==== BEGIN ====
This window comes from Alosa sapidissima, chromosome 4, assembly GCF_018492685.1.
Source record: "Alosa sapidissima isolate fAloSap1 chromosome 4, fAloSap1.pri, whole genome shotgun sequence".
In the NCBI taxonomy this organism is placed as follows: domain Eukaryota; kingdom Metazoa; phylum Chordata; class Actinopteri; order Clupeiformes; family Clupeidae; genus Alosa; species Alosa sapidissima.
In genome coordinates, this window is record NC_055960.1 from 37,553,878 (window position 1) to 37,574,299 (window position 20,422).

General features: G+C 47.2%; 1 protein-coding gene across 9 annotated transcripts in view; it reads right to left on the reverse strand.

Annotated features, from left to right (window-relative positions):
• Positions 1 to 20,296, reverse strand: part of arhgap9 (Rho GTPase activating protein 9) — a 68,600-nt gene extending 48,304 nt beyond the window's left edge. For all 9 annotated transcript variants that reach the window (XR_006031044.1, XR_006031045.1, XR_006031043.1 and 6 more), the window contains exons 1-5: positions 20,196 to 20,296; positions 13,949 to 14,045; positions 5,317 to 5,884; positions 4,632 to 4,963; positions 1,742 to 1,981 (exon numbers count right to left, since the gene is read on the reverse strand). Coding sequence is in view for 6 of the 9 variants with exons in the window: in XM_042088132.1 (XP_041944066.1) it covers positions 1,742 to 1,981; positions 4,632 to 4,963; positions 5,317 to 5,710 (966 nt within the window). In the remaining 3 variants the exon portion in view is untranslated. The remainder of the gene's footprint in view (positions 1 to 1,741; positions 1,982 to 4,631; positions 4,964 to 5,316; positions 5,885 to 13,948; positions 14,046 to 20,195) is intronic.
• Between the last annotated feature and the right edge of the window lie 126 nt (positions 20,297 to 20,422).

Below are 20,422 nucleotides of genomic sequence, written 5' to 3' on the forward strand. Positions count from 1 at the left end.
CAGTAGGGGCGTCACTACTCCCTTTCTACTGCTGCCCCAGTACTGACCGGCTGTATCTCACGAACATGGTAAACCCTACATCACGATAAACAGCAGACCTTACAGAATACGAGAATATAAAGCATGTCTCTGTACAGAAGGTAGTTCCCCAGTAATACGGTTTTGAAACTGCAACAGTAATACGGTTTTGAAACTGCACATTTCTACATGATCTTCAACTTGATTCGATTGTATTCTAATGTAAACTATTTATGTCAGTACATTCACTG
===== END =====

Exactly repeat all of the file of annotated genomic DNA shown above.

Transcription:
This window comes from Alosa sapidissima, chromosome 4, assembly GCF_018492685.1.
Source record: "Alosa sapidissima isolate fAloSap1 chromosome 4, fAloSap1.pri, whole genome shotgun sequence".
In the NCBI taxonomy this organism is placed as follows: domain Eukaryota; kingdom Metazoa; phylum Chordata; class Actinopteri; order Clupeiformes; family Clupeidae; genus Alosa; species Alosa sapidissima.
In genome coordinates, this window is record NC_055960.1 from 37,553,878 (window position 1) to 37,574,299 (window position 20,422).

General features: G+C 47.2%; 1 protein-coding gene across 9 annotated transcripts in view; it reads right to left on the reverse strand.

Annotated features, from left to right (window-relative positions):
• Positions 1 to 20,296, reverse strand: part of arhgap9 (Rho GTPase activating protein 9) — a 68,600-nt gene extending 48,304 nt beyond the window's left edge. For all 9 annotated transcript variants that reach the window (XR_006031044.1, XR_006031045.1, XR_006031043.1 and 6 more), the window contains exons 1-5: positions 20,196 to 20,296; positions 13,949 to 14,045; positions 5,317 to 5,884; positions 4,632 to 4,963; positions 1,742 to 1,981 (exon numbers count right to left, since the gene is read on the reverse strand). Coding sequence is in view for 6 of the 9 variants with exons in the window: in XM_042088132.1 (XP_041944066.1) it covers positions 1,742 to 1,981; positions 4,632 to 4,963; positions 5,317 to 5,710 (966 nt within the window). In the remaining 3 variants the exon portion in view is untranslated. The remainder of the gene's footprint in view (positions 1 to 1,741; positions 1,982 to 4,631; positions 4,964 to 5,316; positions 5,885 to 13,948; positions 14,046 to 20,195) is intronic.
• Between the last annotated feature and the right edge of the window lie 126 nt (positions 20,297 to 20,422).

Below are 20,422 nucleotides of genomic sequence, written 5' to 3' on the forward strand. Positions count from 1 at the left end.
CAGTAGGGGCGTCACTACTCCCTTTCTACTGCTGCCCCAGTACTGACCGGCTGTATCTCACGAACATGGTAAACCCTACATCACGATAAACAGCAGACCTTACAGAATACGAGAATATAAAGCATGTCTCTGTACAGAAGGTAGTTCCCCAGTAATACGGTTTTGAAACTGCAACAGTAATACGGTTTTGAAACTGCACATTTCTACATGATCTTCAACTTGATTCGATTGTATTCTAATGTAAACTATTTATGTCAGTACATTCACTG